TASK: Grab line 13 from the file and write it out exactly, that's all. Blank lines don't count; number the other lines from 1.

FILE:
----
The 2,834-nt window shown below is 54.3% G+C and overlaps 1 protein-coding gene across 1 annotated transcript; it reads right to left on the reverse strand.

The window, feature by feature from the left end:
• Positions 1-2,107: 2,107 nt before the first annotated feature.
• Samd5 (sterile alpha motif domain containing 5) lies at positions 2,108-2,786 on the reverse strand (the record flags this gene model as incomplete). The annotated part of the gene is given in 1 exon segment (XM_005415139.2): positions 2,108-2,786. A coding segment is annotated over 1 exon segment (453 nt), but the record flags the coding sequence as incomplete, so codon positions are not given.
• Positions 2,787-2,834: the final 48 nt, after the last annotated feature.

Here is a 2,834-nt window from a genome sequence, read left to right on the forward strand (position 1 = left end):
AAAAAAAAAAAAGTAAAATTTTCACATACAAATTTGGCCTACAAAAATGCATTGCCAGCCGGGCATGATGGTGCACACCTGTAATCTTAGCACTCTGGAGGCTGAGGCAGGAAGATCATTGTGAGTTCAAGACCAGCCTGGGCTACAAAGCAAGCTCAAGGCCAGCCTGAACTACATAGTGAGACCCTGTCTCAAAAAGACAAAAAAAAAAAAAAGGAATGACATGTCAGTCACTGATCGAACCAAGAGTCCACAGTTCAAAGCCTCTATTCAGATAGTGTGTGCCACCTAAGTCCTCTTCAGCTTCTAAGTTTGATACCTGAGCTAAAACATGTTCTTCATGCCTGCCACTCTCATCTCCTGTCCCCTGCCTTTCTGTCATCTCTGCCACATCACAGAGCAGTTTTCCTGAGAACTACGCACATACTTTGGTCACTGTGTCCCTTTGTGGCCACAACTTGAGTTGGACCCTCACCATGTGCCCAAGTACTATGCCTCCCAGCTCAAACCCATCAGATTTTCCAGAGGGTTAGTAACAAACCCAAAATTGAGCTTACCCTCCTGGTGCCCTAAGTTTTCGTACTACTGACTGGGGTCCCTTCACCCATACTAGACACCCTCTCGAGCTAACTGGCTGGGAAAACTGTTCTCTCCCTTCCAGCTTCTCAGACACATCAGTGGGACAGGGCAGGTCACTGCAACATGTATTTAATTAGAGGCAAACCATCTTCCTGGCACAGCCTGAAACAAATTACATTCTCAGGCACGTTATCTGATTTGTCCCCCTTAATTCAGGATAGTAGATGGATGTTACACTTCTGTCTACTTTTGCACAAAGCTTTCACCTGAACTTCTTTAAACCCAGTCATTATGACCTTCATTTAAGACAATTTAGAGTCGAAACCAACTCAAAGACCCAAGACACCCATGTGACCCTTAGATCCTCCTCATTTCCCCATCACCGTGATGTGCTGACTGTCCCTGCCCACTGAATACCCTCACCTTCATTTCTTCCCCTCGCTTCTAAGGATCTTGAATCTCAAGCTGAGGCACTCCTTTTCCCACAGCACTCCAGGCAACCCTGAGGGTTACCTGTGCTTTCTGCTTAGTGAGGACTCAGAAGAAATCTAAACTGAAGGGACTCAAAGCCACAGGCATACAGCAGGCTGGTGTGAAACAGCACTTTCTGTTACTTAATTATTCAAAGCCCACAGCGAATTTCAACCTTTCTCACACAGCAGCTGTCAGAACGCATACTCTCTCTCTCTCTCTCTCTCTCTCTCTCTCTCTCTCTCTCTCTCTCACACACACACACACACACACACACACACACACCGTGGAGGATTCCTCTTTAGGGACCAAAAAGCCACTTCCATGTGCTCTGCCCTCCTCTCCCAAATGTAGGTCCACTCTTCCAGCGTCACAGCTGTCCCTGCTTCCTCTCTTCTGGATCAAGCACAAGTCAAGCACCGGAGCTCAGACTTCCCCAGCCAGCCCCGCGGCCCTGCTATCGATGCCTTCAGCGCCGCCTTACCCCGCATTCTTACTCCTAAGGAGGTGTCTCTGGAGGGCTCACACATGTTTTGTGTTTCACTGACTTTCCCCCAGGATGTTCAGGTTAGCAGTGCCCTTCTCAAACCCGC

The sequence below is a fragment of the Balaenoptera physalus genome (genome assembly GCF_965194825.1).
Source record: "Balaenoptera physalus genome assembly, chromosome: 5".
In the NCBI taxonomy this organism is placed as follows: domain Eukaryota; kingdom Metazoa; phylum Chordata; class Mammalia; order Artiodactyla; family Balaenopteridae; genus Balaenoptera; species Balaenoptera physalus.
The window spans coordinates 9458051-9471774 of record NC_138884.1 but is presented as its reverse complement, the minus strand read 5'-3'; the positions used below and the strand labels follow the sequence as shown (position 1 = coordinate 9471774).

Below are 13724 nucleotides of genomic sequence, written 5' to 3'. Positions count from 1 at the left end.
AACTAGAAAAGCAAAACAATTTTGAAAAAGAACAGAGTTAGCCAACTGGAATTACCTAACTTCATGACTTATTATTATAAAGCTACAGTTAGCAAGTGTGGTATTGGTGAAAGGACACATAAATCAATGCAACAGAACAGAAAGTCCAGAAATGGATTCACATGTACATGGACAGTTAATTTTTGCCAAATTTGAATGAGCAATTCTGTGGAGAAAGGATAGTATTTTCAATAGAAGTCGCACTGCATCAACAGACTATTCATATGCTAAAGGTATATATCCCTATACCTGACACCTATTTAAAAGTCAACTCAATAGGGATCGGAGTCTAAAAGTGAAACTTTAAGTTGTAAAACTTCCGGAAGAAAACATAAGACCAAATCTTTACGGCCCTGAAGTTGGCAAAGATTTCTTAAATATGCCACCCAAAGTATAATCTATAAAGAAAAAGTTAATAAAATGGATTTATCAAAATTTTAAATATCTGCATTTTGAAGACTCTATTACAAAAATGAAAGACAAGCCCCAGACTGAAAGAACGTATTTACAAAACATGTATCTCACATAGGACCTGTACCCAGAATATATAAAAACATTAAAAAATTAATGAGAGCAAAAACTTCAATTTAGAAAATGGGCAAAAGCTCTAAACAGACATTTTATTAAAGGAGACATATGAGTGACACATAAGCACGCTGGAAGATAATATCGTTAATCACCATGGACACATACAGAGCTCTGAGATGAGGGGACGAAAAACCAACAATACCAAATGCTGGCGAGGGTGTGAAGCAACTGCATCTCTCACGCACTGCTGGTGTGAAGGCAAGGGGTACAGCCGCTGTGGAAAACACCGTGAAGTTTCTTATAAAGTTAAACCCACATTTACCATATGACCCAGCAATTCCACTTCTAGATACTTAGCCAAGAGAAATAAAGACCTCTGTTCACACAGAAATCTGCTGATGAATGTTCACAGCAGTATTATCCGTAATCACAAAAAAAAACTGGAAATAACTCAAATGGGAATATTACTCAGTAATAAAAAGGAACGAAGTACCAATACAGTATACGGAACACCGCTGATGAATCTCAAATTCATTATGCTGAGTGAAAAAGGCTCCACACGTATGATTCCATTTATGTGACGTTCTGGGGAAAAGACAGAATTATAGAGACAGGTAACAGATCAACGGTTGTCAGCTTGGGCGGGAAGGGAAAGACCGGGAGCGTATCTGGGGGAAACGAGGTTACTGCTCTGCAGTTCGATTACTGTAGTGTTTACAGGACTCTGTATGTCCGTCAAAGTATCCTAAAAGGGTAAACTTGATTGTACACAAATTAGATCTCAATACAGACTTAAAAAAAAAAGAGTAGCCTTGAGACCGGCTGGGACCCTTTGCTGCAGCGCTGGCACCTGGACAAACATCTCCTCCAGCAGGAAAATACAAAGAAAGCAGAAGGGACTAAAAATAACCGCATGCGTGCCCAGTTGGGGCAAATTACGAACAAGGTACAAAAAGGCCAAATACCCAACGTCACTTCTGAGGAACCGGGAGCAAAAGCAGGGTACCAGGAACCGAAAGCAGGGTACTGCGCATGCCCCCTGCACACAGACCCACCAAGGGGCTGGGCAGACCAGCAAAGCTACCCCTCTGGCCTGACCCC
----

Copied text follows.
AACTAGAAAAGCAAAACAATTTTGAAAAAGAACAGAGTTAGCCAACTGGAATTACCTAACTTCATGACTTATTATTATAAAGCTACAGTTAGCAAGTGTGGTATTGGTGAAAGGACACATAAATCAATGCAACAGAACAGAAAGTCCAGAAATGGATTCACATGTACATGGACAGTTAATTTTTGCCAAATTTGAATGAGCAATTCTGTGGAGAAAGGATAGTATTTTCAATAGAAGTCGCACTGCATCAACAGACTATTCATATGCTAAAGGTATATATCCCTATACCTGACACCTATTTAAAAGTCAACTCAATAGGGATCGGAGTCTAAAAGTGAAACTTTAAGTTGTAAAACTTCCGGAAGAAAACATAAGACCAAATCTTTACGGCCCTGAAGTTGGCAAAGATTTCTTAAATATGCCACCCAAAGTATAATCTATAAAGAAAAAGTTAATAAAATGGATTTATCAAAATTTTAAATATCTGCATTTTGAAGACTCTATTACAAAAATGAAAGACAAGCCCCAGACTGAAAGAACGTATTTACAAAACATGTATCTCACATAGGACCTGTACCCAGAATATATAAAAACATTAAAAAATTAATGAGAGCAAAAACTTCAATTTAGAAAATGGGCAAAAGCTCTAAACAGACATTTTATTAAAGGAGACATATGAGTGACACATAAGCACGCTGGAAGATAATATCGTTAATCACCATGGACACATACAGAGCTCTGAGATGAGGGGACGAAAAACCAACAATACCAAATGCTGGCGAGGGTGTGAAGCAACTGCATCTCTCACGCACTGCTGGTGTGAAGGCAAGGGGTACAGCCGCTGTGGAAAACACCGTGAAGTTTCTTATAAAGTTAAACCCACATTTACCATATGACCCAGCAATTCCACTTCTAGATACTTAGCCAAGAGAAATAAAGACCTCTGTTCACACAGAAATCTGCTGATGAATGTTCACAGCAGTATTATCCGTAATCACAAAAAAAAACTGGAAATAACTCAAATGGGAATATTACTCAGTAATAAAAAGGAACGAAGTACCAATACAGTATACGGAACACCGCTGATGAATCTCAAATTCATTATGCTGAGTGAAAAAGGCTCCACACGTATGATTCCATTTATGTGACGTTCTGGGGAAAAGACAGAATTATAGAGACAGGTAACAGATCAACGGTTGTCAGCTTGGGCGGGAAGGGAAAGACCGGGAGCGTATCTGGGGGAAACGAGGTTACTGCTCTGCAGTTCGATTACTGTAGTGTTTACAGGACTCTGTATGTCCGTCAAAGTATCCTAAAAGGGTAAACTTGATTGTACACAAATTAGATCTCAATACAGACTTAAAAAAAAAAGAGTAGCCTTGAGACCGGCTGGGACCCTTTGCTGCAGCGCTGGCACCTGGACAAACATCTCCTCCAGCAGGAAAATACAAAGAAAGCAGAAGGGACTAAAAATAACCGCATGCGTGCCCAGTTGGGGCAAATTACGAACAAGGTACAAAAAGGCCAAATACCCAACGTCACTTCTGAGGAACCGGGAGCAAAAGCAGGGTACCAGGAACCGAAAGCAGGGTACTGCGCATGCCCCCTGCACACAGACCCACCAAGGGGCTGGGCAGACCAGCAAAGCTACCCCTCTGGCCTGACCCC